This month is the centenary of the birth of John Bradburne, the poet and warm-hearted eccentric who may be the first Englishman born in the twentieth century to be declared a saint
John Bradburne was born in remote Skirwith high up in the Cumbrian Fells, where he spent a happy early boyhood. When I first met him, 14 years before his gruesome murder in Zimbabwe’s rural Mashonaland, which he so loved, he was living in a hen house, skin suntanned, sitting in shorts on a low stool hovering over a typewriter, his long straw-hatted hair tied at the back, bees buzzing around his head, uncertain he wanted to be distracted. He died in September 1979, just days before the start of the Lancaster House conference in London which led to the agreement that stopped the guerrilla war in which Bradburne and 20,000 others lost their lives.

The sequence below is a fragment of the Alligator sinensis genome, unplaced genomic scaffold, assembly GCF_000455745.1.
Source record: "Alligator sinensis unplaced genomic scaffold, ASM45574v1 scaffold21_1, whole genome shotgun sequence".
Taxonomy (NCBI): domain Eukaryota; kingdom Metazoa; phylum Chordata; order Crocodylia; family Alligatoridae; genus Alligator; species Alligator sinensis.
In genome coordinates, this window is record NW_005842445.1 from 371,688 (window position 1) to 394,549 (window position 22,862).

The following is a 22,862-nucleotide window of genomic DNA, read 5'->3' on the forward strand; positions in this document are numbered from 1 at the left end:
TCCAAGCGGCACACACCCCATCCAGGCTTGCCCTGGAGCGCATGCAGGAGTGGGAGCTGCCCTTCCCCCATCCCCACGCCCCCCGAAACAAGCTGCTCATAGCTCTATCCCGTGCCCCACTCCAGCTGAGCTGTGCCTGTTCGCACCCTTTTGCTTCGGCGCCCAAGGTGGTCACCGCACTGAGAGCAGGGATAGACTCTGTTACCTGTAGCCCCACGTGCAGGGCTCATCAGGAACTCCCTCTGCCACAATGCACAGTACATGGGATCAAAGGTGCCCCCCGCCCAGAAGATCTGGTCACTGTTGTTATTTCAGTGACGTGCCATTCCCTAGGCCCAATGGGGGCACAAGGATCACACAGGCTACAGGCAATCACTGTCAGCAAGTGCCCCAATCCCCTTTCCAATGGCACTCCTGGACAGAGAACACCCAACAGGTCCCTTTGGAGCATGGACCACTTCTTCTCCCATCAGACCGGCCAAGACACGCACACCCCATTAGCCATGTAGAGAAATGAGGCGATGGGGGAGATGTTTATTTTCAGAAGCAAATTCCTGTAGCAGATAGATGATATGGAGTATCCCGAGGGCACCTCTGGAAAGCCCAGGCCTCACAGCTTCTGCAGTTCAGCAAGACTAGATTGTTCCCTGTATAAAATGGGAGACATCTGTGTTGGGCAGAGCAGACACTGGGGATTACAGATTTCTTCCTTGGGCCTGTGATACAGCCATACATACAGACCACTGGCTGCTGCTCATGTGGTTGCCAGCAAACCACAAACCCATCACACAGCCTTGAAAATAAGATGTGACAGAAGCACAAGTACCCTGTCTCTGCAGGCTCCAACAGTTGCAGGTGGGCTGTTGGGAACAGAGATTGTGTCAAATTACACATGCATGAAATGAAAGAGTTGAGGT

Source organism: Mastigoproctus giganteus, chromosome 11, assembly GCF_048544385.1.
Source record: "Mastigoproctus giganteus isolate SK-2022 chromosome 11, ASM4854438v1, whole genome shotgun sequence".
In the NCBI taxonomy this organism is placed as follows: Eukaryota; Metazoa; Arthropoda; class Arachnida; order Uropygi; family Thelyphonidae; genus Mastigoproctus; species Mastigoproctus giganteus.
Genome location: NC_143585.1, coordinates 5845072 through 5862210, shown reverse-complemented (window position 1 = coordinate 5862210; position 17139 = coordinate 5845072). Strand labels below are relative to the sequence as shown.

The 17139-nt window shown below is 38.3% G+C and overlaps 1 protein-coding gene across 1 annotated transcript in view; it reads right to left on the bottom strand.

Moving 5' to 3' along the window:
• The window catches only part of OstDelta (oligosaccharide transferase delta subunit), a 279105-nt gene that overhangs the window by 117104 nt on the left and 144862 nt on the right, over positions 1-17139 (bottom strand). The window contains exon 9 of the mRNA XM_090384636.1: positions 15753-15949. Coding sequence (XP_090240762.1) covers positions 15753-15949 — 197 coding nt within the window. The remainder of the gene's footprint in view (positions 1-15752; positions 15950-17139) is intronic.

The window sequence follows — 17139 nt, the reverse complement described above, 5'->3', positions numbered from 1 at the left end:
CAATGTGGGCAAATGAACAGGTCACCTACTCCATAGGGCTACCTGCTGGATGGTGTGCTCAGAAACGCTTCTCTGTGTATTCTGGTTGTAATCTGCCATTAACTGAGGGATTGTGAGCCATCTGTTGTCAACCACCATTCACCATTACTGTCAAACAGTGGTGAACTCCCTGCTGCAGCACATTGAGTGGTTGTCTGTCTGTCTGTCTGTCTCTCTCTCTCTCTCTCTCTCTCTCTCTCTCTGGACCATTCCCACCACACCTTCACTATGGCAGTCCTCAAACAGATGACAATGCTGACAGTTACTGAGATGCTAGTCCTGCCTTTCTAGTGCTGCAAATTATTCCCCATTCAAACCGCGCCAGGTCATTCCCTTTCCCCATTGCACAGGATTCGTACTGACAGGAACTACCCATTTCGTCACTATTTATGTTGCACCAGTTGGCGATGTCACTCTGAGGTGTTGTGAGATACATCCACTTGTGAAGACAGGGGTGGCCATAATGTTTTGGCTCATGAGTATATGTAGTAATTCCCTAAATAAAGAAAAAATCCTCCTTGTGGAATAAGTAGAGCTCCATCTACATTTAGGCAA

For many years after his death, few outside Zimbabwe’s Catholic community had even heard of John Bradburne. Now, more and more people are discovering his poems. He is thought to be Britain’s most prolific poet, writing three times as many lines as Wordsworth and almost twice as many as Shakespeare. Three themes dominate his poetry: the natural world, his search to find a role and purpose in his life, and his Christian faith, often viewed through its Jewish roots. He wrote in verse for fun, sometimes taking to pen from drink, or typing his lines tongue-in-cheek. Bradburne was the first to admit that some of his poetry was rubbish or inconsequential. But some of his poems are touching and beautiful, some profound and captivating. Ever the mimic (he called himself God’s jester), at times he wrote like Chaucer (“Hail chanticleer”), Hopkins (“First Eve fell fast for fallen find’s false fable, Foul weather followed for us folk forlorn”) and Ogden Nash (“O Snails and beetles, worms and grubs, Lady birds and slimy slugs”).